Protests keep me busy, leave me with no time to plan: Chief Minister

Chief Minister Prithviraj Chavan on Tuesday said he does not get enough time to think and plan for the state as most of the time he is busy dealing with agitations and protests such as those for water, and price of sugarcane.

Chavan told this to a group of about 150 students from various institutes in the city at a programme organised by Fergusson College. Replying to a query on his plans for the state, he said, "Agitations and protests on issues such as sugarcane prices and water are incessant. I don't get enough time to plan. When I was at the Centre I used to plan things. This is not happening in the state as I am busy handling other things."

Chavan also criticised farmers' leaders leading agitations for higher prices for sugarcane and reiterated his stand that the state government will not intervene in the issue of first installment to growers by sugar mills.

"The first installment is not the final payment. We only need to see the first installment is paid higher than the FRP (Fair & Remunerative Price) fixed by national bodies. Once the sugar is manufactured and sold and the money earned by sugar mills becomes clear, the final price of cane could be decided and paid accordingly. What is important is that farmers get a fair price in the end and we will play a role if the final price of sugarcane paid to growers isn't fair," said Chavan.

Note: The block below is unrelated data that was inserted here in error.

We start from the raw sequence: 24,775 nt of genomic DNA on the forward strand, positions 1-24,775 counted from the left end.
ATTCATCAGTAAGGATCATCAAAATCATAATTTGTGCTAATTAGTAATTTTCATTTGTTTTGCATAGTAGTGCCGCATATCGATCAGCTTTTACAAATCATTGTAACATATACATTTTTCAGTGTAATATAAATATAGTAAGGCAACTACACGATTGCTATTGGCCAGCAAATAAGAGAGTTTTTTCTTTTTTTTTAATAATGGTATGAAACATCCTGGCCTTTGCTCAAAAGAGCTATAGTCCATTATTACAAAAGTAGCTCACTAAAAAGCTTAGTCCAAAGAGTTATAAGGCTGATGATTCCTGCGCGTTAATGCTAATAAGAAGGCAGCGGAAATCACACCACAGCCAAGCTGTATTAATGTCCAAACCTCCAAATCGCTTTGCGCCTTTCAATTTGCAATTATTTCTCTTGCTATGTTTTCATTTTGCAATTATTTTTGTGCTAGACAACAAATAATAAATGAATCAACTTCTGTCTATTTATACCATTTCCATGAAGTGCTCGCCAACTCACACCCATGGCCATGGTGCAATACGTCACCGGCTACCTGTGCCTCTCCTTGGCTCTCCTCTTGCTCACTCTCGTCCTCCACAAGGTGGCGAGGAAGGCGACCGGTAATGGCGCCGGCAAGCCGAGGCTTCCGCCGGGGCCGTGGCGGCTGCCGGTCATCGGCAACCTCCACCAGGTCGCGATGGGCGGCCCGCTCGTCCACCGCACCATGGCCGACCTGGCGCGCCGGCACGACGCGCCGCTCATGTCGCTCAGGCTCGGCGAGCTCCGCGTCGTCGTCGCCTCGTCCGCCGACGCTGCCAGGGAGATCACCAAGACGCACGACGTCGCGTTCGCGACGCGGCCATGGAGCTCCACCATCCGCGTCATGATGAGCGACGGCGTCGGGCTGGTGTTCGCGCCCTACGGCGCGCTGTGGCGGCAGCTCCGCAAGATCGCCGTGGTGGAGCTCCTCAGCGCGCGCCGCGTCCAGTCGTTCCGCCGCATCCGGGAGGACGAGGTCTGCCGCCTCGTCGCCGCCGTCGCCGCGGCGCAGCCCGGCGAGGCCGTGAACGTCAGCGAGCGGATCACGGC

When asked about the white paper on irrigation projects, Chavan said the decision was taken by him in light of the numerous projects though there was not enough financial provision for them. Also their practical utility was limited.

"Later, a few activists used RTI to get information on these projects and came up with allegations of corruption. They also moved court. Only after all this happened people started perceiving my announcement of a white paper in context of alleged corruption in the projects," said Chavan. Replying to another question as to why the government policy was focused on promoting education only in medicine and engineering and not other fields, Chavan said the state had grossly erred in ignoring other fields.

"It was indeed a wrong policy. Along with medicine and engineering other fields such as social sciences, pure sciences, humanities should get state support. Probably in a move to correct this, the PM has started the Indian Institutes of Science Education and Research (IISERs) one of which is in the city. I am hopeful the IISER will soon become a bigger brand than IITs," said Chavan.

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